Until recently, David Puig caught the eye in the LIV Golf line-ups as the sole amateur competing. Now, ahead of this week’s LIV Golf Invitational Chicago, he will merely be the youngest player in the 48-man field at Rich Harvest Farms.
On Monday, the 20-year-old Spaniard announced his decision to forego his senior season at Arizona State and turn professional, effective immediately.
“Let’s see if I can be the youngest winner, too,” the Spaniard said Tuesday after his range session. “That’d be cool.”
Puig becomes the second amateur from Spain to turn pro and join LIV Golf in its inaugural season, following 22-year-old Eugenio Chacarra, who turned pro prior to the Portland tournament. Chacarra had one year remaining at Oklahoma State.
Unlike Chacarra, who had no prior experience at a LIV event before teeing it up at Pumpkin Ridge, Puig already has two LIV starts under his belt. Getting the taste of playing against world-class players influenced his big career move.
“I played a couple of LIV events as an amateur and I really liked it,” said Puig, who was unable to accept the $267,000 prize earnings from those appearances because of his amateur status. “I always said that I’m very grateful to LIV to give me those two opportunities to play against the best players in the world.
“It was obviously a pretty tough decision because I like the team format, I love college, and I really love ASU. All my teammates and coaches, they’ve been really awesome to me. But at the same time, I was excited for this opportunity. It’s awesome to be out here and playing against these guys.”
Puig, ninth in this week’s world amateur rankings, said he was happy to have one last opportunity to represent his country as an amateur. He was part of Spain’s team at the recent World Amateur Team Championship in Paris, tying for fourth individually while Spain finished fifth in the team standings.
Three months ago, Puig helped Arizona State get to the final of the NCAA men’s team golf championship. He delivered one of the Sun Devils’ two points in the title match loss to the University of Texas.
“It was really cool to finish my amateur career with Spain and almost win a national championship with ASU,” Puig said. “We were really close. I’m proud of what I did. As I said, it was a tough decision, but I’m really happy with how my amateur career ended.”
Prior to turning pro, Puig said he consulted with his family, his coaches, his teammates, and other support members. “The people I know that I can trust,” he said. “Their opinion matters to me. They were excited for me, and they all supported me. It was pretty helpful to make the decision.”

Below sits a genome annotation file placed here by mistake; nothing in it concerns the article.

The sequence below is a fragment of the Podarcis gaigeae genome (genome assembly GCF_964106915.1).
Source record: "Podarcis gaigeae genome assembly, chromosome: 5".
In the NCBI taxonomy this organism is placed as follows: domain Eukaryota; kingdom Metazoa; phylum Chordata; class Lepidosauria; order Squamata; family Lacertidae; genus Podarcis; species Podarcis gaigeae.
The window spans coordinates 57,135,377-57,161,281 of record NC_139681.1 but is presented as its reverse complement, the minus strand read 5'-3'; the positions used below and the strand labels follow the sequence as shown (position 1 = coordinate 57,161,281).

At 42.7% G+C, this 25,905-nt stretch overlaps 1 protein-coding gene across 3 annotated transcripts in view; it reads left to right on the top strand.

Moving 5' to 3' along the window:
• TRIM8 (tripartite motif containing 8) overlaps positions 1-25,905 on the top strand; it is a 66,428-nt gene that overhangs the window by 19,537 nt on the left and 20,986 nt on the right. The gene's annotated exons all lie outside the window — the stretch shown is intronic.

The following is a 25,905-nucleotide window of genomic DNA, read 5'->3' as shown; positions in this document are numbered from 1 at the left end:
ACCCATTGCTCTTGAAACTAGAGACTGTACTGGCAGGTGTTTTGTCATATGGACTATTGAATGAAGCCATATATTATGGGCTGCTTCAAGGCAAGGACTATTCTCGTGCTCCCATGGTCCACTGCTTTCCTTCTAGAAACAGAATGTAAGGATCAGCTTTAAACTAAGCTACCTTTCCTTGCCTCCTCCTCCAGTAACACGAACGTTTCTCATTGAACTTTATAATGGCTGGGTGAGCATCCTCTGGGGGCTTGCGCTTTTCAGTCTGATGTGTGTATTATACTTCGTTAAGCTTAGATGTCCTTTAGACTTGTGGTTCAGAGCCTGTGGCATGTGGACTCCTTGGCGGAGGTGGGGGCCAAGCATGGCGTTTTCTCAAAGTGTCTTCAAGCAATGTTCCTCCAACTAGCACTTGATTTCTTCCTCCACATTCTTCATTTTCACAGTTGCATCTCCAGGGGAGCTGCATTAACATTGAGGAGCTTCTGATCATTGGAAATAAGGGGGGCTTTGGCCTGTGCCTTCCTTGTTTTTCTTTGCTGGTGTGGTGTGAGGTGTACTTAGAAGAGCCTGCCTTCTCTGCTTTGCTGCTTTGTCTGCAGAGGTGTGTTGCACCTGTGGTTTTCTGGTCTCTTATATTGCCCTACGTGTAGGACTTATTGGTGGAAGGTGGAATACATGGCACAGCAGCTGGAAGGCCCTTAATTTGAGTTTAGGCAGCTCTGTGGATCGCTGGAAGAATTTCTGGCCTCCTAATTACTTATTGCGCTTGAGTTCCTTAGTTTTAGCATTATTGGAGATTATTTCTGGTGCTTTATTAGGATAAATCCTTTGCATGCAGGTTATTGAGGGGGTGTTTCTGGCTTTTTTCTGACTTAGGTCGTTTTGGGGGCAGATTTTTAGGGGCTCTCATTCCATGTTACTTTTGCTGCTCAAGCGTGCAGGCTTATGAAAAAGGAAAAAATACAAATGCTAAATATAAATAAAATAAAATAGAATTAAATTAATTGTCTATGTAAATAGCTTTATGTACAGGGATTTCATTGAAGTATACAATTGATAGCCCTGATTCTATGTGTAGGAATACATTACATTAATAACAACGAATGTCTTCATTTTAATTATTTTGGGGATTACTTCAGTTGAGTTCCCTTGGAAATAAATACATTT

Once the decision was made, it then became a matter of building his team. Puig said he’s working with Dave Phillips at the Titleist Performance Institute, and also has a physical therapist. “They’re going to help me become a better golfer, for sure,” Puig said.
He still needed a caddie, though.
Earlier this year, Puig received a text message from Greg Bodine, who spent six years as a caddie for Tony Finau and was looking for his next bag.
Finau’s coach is Boyd Summerhays — and Summerhays’ son Preston not only was a teammate of Puig’s at ASU, they also share an apartment in Tempe. Puig asked about Bodine. “They said he’s great,” Puig said, “and I trust the Summerhays family a lot.” So Puig and Bodine stayed in contact the last few months.
On Tuesday at Rich Harvest Farms, Puig and Bodine met in person for the first time and started the bonding process on the range.
“We’re both learning from each other,” Puig said. “I know he’ll be a good asset here and I know I can learn from him and he can probably learn from me something, so I’m excited for that.”
Earlier in the day, Puig had run into Chile’s Joaquin Niemann, who at 23 is not that much older but is captain of Torque GC, the team Puig will play for this week. Niemann will make his second LIV start this week after making the three-man playoff two weeks ago in Boston, losing to Dustin Johnson’s eagle on the first playoff hole.
“We speak the same language,” Puig said of Niemann. “He’s been very supportive. I’m excited to be on his team. He’s a great player.”
It’s all a bit of a whirlwind, but Puig is ready to begin the next chapter of his career. And speaking of chapters — he’s not finished with schoolbooks just yet. He remains determined to complete his studies at Arizona State and earn his bachelor’s degree in communications.
“I’ve switched to become a full ASU online student,” he said. “I obviously would love to finish my degree. That’s what I’m planning on. But it’ll be online for now. I only have one more year, so I’m excited to finish.”
You may also like:
Golf Digest Middle East presents Oktoberfest 2022
Puig to go pro in Chicago
The Sergio saga takes a new twist
Dubai Desert Classic set for January return — without Slync
DP World Tour set for a band of brothers
How did LIV Golfers get on in rankings points race at DP World Tour BMW PGA?
Watch Nelly Korda nail Sawgrass 17th — left-handed
Annika Sorenstam to get her own LPGA event
How Smith’s departure may have influenced Scheffler’s PGA Tour Player of the Year win
LIV Golf Chicago field revealed
DP World Tour players set for Italian Open challenge
DJ in control in LIV Golf standings ahead of Chicago
Each player’s pay out from the BMW PGA Championship
McIlroy edged out by Lowry at BMW PGA
Patrick Reed makes case for his defence
Get your FREE September edition of Golf Digest Middle East here